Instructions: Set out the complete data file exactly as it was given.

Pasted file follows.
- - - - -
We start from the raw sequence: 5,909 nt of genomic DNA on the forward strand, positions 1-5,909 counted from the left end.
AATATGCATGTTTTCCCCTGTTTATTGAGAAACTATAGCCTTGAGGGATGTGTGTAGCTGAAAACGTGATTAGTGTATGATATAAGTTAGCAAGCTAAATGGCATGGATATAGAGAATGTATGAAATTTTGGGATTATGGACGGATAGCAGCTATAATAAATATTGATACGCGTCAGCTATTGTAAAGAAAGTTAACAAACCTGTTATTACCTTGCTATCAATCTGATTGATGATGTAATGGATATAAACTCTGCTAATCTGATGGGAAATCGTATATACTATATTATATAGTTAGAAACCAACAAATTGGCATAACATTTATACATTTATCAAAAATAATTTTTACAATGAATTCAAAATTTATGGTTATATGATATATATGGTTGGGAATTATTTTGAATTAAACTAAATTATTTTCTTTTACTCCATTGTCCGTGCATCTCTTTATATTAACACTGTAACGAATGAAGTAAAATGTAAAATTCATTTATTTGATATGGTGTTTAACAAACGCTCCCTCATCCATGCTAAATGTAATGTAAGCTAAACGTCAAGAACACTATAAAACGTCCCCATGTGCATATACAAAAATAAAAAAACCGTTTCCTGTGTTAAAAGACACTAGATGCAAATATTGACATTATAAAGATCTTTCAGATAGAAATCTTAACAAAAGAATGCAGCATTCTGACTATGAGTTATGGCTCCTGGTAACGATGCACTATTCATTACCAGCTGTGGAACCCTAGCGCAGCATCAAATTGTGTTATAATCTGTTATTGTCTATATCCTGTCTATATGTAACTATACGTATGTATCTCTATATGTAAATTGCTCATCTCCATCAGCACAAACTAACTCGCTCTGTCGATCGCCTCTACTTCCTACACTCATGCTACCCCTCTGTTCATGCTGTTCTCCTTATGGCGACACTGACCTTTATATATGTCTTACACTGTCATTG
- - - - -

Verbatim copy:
We start from the raw sequence: 5,909 nt of genomic DNA on the forward strand, positions 1-5,909 counted from the left end.
AATATGCATGTTTTCCCCTGTTTATTGAGAAACTATAGCCTTGAGGGATGTGTGTAGCTGAAAACGTGATTAGTGTATGATATAAGTTAGCAAGCTAAATGGCATGGATATAGAGAATGTATGAAATTTTGGGATTATGGACGGATAGCAGCTATAATAAATATTGATACGCGTCAGCTATTGTAAAGAAAGTTAACAAACCTGTTATTACCTTGCTATCAATCTGATTGATGATGTAATGGATATAAACTCTGCTAATCTGATGGGAAATCGTATATACTATATTATATAGTTAGAAACCAACAAATTGGCATAACATTTATACATTTATCAAAAATAATTTTTACAATGAATTCAAAATTTATGGTTATATGATATATATGGTTGGGAATTATTTTGAATTAAACTAAATTATTTTCTTTTACTCCATTGTCCGTGCATCTCTTTATATTAACACTGTAACGAATGAAGTAAAATGTAAAATTCATTTATTTGATATGGTGTTTAACAAACGCTCCCTCATCCATGCTAAATGTAATGTAAGCTAAACGTCAAGAACACTATAAAACGTCCCCATGTGCATATACAAAAATAAAAAAACCGTTTCCTGTGTTAAAAGACACTAGATGCAAATATTGACATTATAAAGATCTTTCAGATAGAAATCTTAACAAAAGAATGCAGCATTCTGACTATGAGTTATGGCTCCTGGTAACGATGCACTATTCATTACCAGCTGTGGAACCCTAGCGCAGCATCAAATTGTGTTATAATCTGTTATTGTCTATATCCTGTCTATATGTAACTATACGTATGTATCTCTATATGTAAATTGCTCATCTCCATCAGCACAAACTAACTCGCTCTGTCGATCGCCTCTACTTCCTACACTCATGCTACCCCTCTGTTCATGCTGTTCTCCTTATGGCGACACTGACCTTTATATATGTCTTACACTGTCATTG